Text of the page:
Thursday, August 17, 2006

Gluttony fest # 3000 or so....

Book group met on Tuesday evening and this time I remembered to wear shorts with a very loose waist band. An excellent piece of foresight since the evening quickly turned into our usual Gluttony Fest.

We read Louise Erdrich's The Antelope Wife which, I think we all agreed, was not one of her best; definitely not in the class of The Last Report on the Miracles at Little No Horse. The story was very fragmented and while Erdrich often shows what tangled family lines are all about, this one felt both more tangled and less subtle than the others. I felt like I was being beaten over the head with family disfunction and intermarriage. It didn't help that I had a first edition copy which did not have a family tree included--clearly the editors received some feedback about this omission and its use-value for readers because the family tree appears in all the subsequent editions of the book.

But back to the food....

We were a bit loose with the food connections to the book with the great exception of Ami and Sarah's contribution (noted below).

I brought an aperitif and canapes consisting of Bellini's made with a puree of local red haven peaches and prosecco sparkling wine. The canapes were a terrific (and really easy) assemblage of baguette topped with smoked trout and then blopped with a sauce made of creme fraiche, mayo, lemon, chives and dill (recipe at the end of this post).
While sipping and nibbling, we watched Ami make frybread (which was mentioned numerous times in the book). Here you see Ami demonstrating the many uses of the spirit hole that is punched in the center of each piece of dough:
Some of the frybread (cooked in pure Lard! Yum!) were popped into a bag with cinnamon and sugar and shaken until coated. The others were sprinkled with salt. Both were damn good. In this photo you can see Halla's nicely manicured fingers making a grab for one.
For the main course, Marilyn shared the bounty of her glorious garden with us in a potato, corn, roasted chile chowder (gotta get that recipe). The corn was so sweet and still a little crisp and the chile gave it a nice kick.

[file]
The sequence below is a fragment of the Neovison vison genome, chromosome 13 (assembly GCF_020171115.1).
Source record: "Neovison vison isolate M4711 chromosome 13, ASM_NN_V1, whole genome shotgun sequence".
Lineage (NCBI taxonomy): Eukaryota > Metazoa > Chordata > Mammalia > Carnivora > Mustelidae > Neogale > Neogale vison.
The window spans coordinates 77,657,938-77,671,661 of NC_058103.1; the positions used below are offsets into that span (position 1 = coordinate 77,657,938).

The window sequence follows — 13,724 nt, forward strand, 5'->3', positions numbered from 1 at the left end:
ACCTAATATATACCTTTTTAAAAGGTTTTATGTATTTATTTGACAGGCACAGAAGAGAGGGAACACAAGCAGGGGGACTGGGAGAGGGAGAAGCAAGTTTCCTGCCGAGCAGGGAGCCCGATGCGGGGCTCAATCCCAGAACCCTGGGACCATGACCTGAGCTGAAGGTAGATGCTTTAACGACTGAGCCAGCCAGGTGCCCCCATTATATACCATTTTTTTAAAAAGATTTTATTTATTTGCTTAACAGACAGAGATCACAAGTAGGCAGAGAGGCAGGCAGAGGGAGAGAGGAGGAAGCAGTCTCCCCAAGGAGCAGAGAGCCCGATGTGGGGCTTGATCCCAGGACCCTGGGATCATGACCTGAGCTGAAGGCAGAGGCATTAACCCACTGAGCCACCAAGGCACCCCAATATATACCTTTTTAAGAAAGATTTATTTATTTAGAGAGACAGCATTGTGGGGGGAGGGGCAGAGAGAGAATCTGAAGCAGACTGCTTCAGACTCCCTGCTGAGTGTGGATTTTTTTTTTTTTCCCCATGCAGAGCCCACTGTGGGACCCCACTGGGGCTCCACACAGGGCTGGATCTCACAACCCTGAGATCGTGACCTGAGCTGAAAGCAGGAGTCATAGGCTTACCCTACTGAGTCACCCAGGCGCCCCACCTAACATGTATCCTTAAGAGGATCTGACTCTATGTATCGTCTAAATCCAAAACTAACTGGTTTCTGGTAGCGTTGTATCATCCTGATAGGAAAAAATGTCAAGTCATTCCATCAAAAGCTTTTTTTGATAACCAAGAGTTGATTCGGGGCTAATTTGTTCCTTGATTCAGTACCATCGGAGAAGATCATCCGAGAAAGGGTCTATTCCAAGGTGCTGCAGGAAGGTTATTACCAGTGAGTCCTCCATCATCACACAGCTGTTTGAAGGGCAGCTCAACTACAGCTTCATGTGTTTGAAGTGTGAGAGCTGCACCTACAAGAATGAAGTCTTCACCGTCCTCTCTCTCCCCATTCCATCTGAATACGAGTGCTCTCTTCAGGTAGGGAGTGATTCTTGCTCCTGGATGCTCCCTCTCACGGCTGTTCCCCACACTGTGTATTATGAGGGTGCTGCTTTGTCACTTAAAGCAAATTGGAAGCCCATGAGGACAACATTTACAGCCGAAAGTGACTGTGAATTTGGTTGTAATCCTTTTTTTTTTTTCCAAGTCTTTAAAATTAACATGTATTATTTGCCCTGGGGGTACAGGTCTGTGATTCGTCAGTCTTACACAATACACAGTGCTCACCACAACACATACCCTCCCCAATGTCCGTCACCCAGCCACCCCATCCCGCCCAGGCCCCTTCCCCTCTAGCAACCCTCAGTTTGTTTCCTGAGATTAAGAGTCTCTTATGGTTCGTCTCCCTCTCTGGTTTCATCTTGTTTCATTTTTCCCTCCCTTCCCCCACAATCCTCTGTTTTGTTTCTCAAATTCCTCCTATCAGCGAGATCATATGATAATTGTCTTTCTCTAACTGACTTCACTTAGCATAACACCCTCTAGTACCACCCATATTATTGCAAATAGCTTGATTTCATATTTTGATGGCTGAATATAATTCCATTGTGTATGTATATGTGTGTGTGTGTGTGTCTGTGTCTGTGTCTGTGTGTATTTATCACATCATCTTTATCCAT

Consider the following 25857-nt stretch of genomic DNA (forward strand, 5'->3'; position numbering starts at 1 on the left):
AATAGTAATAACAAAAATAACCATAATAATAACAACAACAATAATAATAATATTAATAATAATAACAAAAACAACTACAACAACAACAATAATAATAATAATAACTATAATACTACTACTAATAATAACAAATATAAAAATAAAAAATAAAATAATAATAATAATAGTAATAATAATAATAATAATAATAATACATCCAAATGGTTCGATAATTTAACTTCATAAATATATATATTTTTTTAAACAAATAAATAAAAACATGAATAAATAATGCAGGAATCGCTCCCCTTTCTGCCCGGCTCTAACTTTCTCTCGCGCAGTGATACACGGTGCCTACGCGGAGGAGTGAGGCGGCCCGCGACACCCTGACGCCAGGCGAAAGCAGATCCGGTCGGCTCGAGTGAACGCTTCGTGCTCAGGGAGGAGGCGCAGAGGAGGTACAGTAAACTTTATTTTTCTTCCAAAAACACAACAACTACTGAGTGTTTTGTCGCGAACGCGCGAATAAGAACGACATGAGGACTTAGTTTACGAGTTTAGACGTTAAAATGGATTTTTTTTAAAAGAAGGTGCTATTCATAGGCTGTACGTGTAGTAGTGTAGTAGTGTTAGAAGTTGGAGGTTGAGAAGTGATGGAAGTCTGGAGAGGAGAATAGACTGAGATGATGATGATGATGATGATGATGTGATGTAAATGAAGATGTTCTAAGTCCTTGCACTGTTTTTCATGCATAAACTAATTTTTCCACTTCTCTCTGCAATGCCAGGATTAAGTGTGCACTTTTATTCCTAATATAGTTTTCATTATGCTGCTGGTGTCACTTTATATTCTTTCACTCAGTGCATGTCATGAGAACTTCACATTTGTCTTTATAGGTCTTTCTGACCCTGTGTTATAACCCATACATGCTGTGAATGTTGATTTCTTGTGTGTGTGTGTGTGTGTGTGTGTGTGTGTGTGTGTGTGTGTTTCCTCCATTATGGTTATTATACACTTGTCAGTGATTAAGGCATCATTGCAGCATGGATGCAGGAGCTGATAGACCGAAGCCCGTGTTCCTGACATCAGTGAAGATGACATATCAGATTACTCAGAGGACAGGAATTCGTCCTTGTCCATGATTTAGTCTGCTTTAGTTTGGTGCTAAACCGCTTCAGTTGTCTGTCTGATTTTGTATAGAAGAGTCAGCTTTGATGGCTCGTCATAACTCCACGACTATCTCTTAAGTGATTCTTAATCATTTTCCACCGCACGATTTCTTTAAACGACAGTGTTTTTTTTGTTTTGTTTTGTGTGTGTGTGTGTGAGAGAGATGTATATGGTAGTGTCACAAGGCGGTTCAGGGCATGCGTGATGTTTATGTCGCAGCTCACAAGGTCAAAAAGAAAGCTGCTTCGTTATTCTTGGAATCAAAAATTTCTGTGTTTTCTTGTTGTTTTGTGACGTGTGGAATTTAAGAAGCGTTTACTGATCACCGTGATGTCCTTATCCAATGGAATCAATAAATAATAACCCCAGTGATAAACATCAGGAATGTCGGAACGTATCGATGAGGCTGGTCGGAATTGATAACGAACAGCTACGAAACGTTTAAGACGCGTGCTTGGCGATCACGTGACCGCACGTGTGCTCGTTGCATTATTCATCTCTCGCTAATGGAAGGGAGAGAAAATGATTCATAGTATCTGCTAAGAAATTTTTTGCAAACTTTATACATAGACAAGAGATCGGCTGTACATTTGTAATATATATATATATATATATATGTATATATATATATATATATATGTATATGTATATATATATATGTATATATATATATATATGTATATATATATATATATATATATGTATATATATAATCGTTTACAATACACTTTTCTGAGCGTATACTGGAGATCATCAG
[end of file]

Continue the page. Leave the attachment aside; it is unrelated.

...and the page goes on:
And then there was the overladen plate to go with the chowder. From top and then proceeding clockwise around the plate you see: Halla's cheesy and meltingly tender summer squash dish, Meg's garlicy tequila shrimp, a varied summer fruit salad provided by Diane, some of Marilyn's roasted beets (if she didn't provide them, I probably would have snuck away from the table and been found in the garden eating them raw with dirt smears all over my face, so thanks Marilyn, for accomodating my beet fixation!), and a pasta salad she made with the beet greens, dried cherries and Parmesan, and a salad that Lea brought with toasted pine nuts and sliced pears. Whew!
It was incredibly tempting to go back and get seconds on some of these fantastic dishes, but already I was feeling rotund in the belly region and I knew we still had dessert to contend with, so I stayed put and had another glass of wine instead!

Sarah made a blitzkuchen--a cake which is prominent in the book--and I brought along a quart of raspberries that we picked at Makielski's the other day. Thankfully the cake wasn't over the top rich--Sarah's inspired addition of lemon zest brightened the cake and helped it to not sink beneath the medly of complex flavors that preceded it.
No, we didn't serve it with a candle on the plate; by desert time it was pretty dark and we were eating outside so votive lighting by Marilyn-the-pyromaniac was the way to go.

The next book around which the glutton-group will assemble is:
Alexandra Fuller's Don't Let's Go to the Dogs Tonight: An African Childhood

Smoked Trout Canapes with Lemon Chive Sauce
adapted from the NY Times dining section, August 9, 2006

2 medium smoked trout filets
1/4 C mayo

1/2 C creme fraiche (1/2 C heavy cream with 1/2 T buttermilk stirred in and allowed to sour overnight in a warmish place)

zest of two lemons
2 t lemon juice

1 T chopped chives, plus some extra for sprinkling over the top

2 T minced dill

1 baguette, sliced thin into rounds
  • Peel skin off of trout and discard. Break up trout filets into pieces that will fit on top of the baguette slices.
  • In a small bowl, combine mayo, creme fraiche, lemon zest, lemon juice, chives and dill. Mix well.
  • Place a piece of trout on a slice of baguette and top with a blob of the sauce. Sprinkle with reserved chives.


Anonymous said...

i love reading your food posts! (so does my boyfriend because i then go on a cooking your recipes spree :)

do you have a good recipe for frybread? i'm drooling on my keyboard here!


Kate said...

Hey keely--

I'll see where Ami got the recipe because her fry bread sure was good!